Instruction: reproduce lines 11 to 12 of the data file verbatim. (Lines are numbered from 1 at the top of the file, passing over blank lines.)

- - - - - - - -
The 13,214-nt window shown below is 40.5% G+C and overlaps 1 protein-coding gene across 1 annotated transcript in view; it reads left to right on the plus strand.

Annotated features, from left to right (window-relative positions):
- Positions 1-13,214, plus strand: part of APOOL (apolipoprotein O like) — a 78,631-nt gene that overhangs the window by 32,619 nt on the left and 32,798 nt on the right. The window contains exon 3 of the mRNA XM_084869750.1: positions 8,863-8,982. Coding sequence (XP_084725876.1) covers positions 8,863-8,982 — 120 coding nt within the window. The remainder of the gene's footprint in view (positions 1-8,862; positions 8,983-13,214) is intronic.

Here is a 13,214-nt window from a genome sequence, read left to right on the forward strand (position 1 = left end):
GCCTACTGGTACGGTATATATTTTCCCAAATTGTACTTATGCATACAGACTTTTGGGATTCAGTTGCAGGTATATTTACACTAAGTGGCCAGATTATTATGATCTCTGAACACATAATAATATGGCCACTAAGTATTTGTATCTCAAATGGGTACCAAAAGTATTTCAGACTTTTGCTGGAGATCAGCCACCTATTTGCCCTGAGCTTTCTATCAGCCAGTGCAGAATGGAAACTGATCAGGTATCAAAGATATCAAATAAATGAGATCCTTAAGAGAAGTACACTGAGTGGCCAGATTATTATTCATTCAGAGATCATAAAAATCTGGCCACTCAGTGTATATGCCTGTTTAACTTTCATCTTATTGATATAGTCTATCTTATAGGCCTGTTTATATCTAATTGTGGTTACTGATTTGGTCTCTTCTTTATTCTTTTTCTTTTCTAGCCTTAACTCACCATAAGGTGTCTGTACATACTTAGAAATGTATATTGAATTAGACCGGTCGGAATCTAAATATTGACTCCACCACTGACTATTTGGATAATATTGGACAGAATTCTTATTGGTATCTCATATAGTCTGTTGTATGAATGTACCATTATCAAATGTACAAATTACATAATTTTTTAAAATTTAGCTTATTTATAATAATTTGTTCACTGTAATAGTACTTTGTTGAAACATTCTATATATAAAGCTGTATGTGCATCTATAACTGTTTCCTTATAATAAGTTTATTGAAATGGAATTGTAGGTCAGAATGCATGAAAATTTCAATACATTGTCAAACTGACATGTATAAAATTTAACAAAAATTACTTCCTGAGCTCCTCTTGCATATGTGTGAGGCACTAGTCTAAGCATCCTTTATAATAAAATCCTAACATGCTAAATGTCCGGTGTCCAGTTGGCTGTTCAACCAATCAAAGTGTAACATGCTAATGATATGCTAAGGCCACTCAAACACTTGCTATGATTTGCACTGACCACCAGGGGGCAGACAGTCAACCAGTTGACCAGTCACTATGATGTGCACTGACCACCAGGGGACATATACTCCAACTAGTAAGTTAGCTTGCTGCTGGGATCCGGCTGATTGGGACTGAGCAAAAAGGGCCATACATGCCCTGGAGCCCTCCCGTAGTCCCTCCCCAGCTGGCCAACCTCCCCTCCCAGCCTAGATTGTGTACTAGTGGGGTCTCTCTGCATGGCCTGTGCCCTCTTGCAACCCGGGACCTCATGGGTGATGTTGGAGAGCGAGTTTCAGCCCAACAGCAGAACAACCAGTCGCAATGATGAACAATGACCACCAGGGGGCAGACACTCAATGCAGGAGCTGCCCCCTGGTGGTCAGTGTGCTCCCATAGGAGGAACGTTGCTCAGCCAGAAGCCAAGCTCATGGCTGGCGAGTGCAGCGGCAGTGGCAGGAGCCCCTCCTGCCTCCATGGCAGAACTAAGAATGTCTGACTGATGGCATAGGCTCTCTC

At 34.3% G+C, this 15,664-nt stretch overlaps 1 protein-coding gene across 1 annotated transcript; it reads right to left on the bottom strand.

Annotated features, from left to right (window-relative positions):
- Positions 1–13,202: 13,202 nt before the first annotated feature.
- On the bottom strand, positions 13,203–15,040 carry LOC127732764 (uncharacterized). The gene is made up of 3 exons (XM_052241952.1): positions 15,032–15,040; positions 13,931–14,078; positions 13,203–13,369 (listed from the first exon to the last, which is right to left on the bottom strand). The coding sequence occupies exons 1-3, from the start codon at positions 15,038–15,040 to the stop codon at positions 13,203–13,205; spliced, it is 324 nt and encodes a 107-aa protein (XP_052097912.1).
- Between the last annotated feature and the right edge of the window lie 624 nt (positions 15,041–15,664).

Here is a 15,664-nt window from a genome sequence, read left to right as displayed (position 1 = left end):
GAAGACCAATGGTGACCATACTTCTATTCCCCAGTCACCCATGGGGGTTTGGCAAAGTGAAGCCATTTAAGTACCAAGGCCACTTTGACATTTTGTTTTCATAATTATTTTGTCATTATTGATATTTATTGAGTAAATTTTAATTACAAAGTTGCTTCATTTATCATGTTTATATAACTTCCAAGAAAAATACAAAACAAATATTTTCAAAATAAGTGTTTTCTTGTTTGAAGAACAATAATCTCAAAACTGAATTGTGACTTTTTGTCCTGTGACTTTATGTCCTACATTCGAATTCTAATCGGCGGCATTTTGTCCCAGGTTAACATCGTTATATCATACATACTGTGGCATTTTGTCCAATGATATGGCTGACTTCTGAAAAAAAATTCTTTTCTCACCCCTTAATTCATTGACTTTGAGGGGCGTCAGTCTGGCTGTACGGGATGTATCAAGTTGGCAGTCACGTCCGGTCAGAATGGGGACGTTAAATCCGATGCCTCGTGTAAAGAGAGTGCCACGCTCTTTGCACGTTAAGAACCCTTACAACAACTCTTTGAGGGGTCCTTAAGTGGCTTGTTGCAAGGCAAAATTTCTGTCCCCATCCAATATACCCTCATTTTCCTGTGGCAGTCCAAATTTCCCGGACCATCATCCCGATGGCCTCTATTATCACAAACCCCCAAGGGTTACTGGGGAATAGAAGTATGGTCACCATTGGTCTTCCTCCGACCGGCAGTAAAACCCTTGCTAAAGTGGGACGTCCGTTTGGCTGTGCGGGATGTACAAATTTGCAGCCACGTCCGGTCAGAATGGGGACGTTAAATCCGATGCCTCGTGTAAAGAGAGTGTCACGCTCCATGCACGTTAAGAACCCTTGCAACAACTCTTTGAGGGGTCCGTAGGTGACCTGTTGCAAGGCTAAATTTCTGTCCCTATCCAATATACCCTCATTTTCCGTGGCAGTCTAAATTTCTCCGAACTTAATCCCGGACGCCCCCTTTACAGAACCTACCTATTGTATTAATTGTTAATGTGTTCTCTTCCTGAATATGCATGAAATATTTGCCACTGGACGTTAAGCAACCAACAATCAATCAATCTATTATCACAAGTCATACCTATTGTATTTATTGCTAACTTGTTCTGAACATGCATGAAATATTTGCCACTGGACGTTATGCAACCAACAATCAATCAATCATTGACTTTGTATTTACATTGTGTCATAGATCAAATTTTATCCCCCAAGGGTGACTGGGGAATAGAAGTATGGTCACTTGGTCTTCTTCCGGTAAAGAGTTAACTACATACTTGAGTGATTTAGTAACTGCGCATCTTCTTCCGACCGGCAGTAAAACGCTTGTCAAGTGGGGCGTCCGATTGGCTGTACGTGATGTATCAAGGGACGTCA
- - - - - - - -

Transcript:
Here is a 15,664-nt window from a genome sequence, read left to right as displayed (position 1 = left end):
GAAGACCAATGGTGACCATACTTCTATTCCCCAGTCACCCATGGGGGTTTGGCAAAGTGAAGCCATTTAAGTACCAAGGCCACTTTGACATTTTGTTTTCATAATTATTTTGTCATTATTGATATTTATTGAGTAAATTTTAATTACAAAGTTGCTTCATTTATCATGTTTATATAACTTCCAAGAAAAATACAAAACAAATATTTTCAAAATAAGTGTTTTCTTGTTTGAAGAACAATAATCTCAAAACTGAATTGTGACTTTTTGTCCTGTGACTTTATGTCCTACATTCGAATTCTAATCGGCGGCATTTTGTCCCAGGTTAACATCGTTATATCATACATACTGTGGCATTTTGTCCAATGATATGGCTGACTTCTGAAAAAAAATTCTTTTCTCACCCCTTAATTCATTGACTTTGAGGGGCGTCAGTCTGGCTGTACGGGATGTATCAAGTTGGCAGTCACGTCCGGTCAGAATGGGGACGTTAAATCCGATGCCTCGTGTAAAGAGAGTGCCACGCTCTTTGCACGTTAAGAACCCTTACAACAACTCTTTGAGGGGTCCTTAAGTGGCTTGTTGCAAGGCAAAATTTCTGTCCCCATCCAATATACCCTCATTTTCCTGTGGCAGTCCAAATTTCCCGGACCATCATCCCGATGGCCTCTATTATCACAAACCCCCAAGGGTTACTGGGGAATAGAAGTATGGTCACCATTGGTCTTCCTCCGACCGGCAGTAAAACCCTTGCTAAAGTGGGACGTCCGTTTGGCTGTGCGGGATGTACAAATTTGCAGCCACGTCCGGTCAGAATGGGGACGTTAAATCCGATGCCTCGTGTAAAGAGAGTGTCACGCTCCATGCACGTTAAGAACCCTTGCAACAACTCTTTGAGGGGTCCGTAGGTGACCTGTTGCAAGGCTAAATTTCTGTCCCTATCCAATATACCCTCATTTTCCGTGGCAGTCTAAATTTCTCCGAACTTAATCCCGGACGCCCCCTTTACAGAACCTACCTATTGTATTAATTGTTAATGTGTTCTCTTCCTGAATATGCATGAAATATTTGCCACTGGACGTTAAGCAACCAACAATCAATCAATCTATTATCACAAGTCATACCTATTGTATTTATTGCTAACTTGTTCTGAACATGCATGAAATATTTGCCACTGGACGTTATGCAACCAACAATCAATCAATCATTGACTTTGTATTTACATTGTGTCATAGATCAAATTTTATCCCCCAAGGGTGACTGGGGAATAGAAGTATGGTCACTTGGTCTTCTTCCGGTAAAGAGTTAACTACATACTTGAGTGATTTAGTAACTGCGCATCTTCTTCCGACCGGCAGTAAAACGCTTGTCAAGTGGGGCGTCCGATTGGCTGTACGTGATGTATCAAGGGACGTCA